Independent Community Living Australia (ICLA) supports people with mental health and psychosocial disabilities to live valued lives in their chosen communities. ICLA manages over 20 residential locations, providing long-term, secure, and affordable accommodation and support services for people who experience severe and complex mental health, and psychosocial disabilities.

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Flourish Australia

Flourish Australia supports people with a lived experience of a mental health issue to live, learn and work in the community. We strive to support people to find and create a home, find a job they love, make friends and have a sense of belonging in their local community, and to learn new things.


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Find out more.

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Read more.

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According to new analysis published by ACOSS, over 200,000 people have their income support payments suspended in a typical month. Nearly half of these suspensions are due to unrealistic job search targets.

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Suicide and self-harm monitoring brings together a variety of new and existing sources of data on suicide and self-harm in Australia. The reporting of suicide and self-harm statistics and information on the AIHW website represents one part of the Project. The AIHW website includes interactive data visualisations and geospatial mapping to illustrate and explore the statistics as well as text to assist with their interpretation and clarification of the limitations of the data.

Find out more.

Funding boost for youth suicide prevention

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Read more

Federal Budget misses the mark for people with severe and complex mental illness

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Read more.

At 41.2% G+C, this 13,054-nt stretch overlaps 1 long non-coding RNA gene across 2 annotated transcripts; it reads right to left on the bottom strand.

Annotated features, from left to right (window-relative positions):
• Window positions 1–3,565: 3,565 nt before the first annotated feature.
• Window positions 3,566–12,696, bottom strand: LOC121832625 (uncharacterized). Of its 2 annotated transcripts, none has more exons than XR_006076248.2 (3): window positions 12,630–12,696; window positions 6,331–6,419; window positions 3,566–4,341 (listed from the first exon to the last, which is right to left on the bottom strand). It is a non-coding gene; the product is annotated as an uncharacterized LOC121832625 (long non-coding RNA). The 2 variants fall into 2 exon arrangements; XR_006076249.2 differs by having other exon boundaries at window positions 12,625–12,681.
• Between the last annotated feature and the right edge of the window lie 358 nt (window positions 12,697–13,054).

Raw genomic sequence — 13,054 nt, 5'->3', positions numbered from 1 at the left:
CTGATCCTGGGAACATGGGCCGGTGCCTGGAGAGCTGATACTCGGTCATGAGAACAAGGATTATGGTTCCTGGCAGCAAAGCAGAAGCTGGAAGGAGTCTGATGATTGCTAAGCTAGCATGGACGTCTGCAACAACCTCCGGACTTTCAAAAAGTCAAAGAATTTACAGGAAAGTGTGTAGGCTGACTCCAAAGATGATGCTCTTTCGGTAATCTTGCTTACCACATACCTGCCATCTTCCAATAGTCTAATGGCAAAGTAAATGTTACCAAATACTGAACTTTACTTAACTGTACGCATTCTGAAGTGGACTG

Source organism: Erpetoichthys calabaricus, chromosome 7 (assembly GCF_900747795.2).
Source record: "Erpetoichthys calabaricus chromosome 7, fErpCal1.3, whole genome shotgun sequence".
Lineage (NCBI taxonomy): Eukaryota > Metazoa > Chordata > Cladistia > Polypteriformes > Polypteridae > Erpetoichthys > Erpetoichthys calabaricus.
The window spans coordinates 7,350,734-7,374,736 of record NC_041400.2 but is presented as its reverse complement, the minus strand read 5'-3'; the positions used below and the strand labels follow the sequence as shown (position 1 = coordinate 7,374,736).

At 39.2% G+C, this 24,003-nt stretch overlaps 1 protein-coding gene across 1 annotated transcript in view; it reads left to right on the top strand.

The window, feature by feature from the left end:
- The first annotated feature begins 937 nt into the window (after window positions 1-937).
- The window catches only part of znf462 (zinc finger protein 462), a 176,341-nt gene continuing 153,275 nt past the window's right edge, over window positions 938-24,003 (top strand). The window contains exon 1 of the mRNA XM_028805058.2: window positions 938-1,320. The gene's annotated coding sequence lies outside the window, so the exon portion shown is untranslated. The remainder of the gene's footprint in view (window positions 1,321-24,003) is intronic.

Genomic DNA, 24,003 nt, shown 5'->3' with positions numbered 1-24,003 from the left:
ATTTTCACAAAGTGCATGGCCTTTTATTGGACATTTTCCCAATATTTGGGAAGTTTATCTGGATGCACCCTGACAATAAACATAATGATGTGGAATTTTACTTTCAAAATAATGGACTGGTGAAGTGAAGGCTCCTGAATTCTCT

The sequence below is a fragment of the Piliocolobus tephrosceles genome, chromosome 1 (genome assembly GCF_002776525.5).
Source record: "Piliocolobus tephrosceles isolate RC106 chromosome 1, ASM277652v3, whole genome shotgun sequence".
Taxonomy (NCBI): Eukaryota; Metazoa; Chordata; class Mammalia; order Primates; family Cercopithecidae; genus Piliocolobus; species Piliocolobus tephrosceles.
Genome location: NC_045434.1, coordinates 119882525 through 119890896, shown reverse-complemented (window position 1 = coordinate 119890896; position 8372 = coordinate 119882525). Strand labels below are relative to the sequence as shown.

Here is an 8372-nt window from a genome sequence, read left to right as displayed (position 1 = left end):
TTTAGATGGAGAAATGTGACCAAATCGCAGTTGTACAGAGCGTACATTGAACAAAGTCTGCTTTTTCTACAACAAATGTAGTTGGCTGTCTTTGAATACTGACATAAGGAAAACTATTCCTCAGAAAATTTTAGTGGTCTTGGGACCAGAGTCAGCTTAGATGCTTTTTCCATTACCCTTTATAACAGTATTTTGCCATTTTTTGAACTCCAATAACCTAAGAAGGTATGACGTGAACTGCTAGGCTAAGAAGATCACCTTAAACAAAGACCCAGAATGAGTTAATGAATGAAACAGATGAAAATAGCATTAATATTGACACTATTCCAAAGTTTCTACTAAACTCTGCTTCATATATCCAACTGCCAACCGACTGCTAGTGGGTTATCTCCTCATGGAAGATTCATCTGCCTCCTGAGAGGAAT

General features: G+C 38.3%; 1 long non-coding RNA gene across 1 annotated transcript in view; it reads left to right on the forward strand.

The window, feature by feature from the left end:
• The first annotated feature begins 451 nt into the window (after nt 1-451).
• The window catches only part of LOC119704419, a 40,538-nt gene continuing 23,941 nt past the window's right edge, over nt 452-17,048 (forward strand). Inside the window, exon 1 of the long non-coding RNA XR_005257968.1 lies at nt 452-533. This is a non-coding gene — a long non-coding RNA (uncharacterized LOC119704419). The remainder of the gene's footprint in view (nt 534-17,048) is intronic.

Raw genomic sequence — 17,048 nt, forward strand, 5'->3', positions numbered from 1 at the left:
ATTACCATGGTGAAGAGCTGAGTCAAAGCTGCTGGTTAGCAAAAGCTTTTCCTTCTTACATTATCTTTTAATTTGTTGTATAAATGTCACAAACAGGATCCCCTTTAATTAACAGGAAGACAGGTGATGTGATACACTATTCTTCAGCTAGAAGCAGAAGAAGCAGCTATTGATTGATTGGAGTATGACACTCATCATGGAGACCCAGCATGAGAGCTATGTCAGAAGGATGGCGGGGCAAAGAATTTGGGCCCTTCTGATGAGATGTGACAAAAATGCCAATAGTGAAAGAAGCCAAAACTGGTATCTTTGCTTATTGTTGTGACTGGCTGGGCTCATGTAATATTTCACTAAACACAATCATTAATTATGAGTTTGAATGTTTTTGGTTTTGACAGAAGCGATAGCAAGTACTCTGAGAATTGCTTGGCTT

ABC’s Anxiety Project

ABC News explores the issue of anxiety by speaking with Australians who experience it, examining the risk factors and talking to experts about how to minimise the impact on everyday life.

Watch on ABC iview.


  Mental Health Opportunities and Resources

On Monday 23rand Wednesday 25 May, join One Door Mental Health in their annual symposium to share the latest insights, promote inclusive behaviour and encourage a purposeful and meaningful life amongst the creative and passionate community living with schizophrenia.

Get tickets

What are the big issues having an impact on young people and their mental health – and how can policy make a difference?

Sign up for this online event and launch of the Orygen Institute to hear from a panel of experts discussing megatrends in youth mental health and why policy matters. 

This will be an online event Wednesday 4 May, 10am (AEST)

The Orygen Institute is a new initiative that will push the boundaries of current thinking to better understand the broader factors impacting young people’s mental health and to generate new ideas for policy development and change. 

 For more information and to register for the event, head to EventBrite.

Be part of TheMHS Sydney 2022

TheMHS is now accepting abstract submissions for TheMHS Sydney 2022 Conference! This year’s theme ‘Navigating complexity - embedding integration that makes a difference’ calls for better integration across services and sectors to improve mental health outcomes.  The Conference will bring together people from all areas of mental health services to share, learn and connect around this important theme for our times.

This is your opportunity to contribute ideas, collaborations, clinical and service innovations and research to this milestone conference. Submit an abstract for your chance to present at TheMHS Conference 2022. We’d love to receive your Abstract by the closing date for submissions on 13 May.

Please see our website for more in-depth information about the abstract submission process and requirements, or hit the button below to submit directly.

More information here.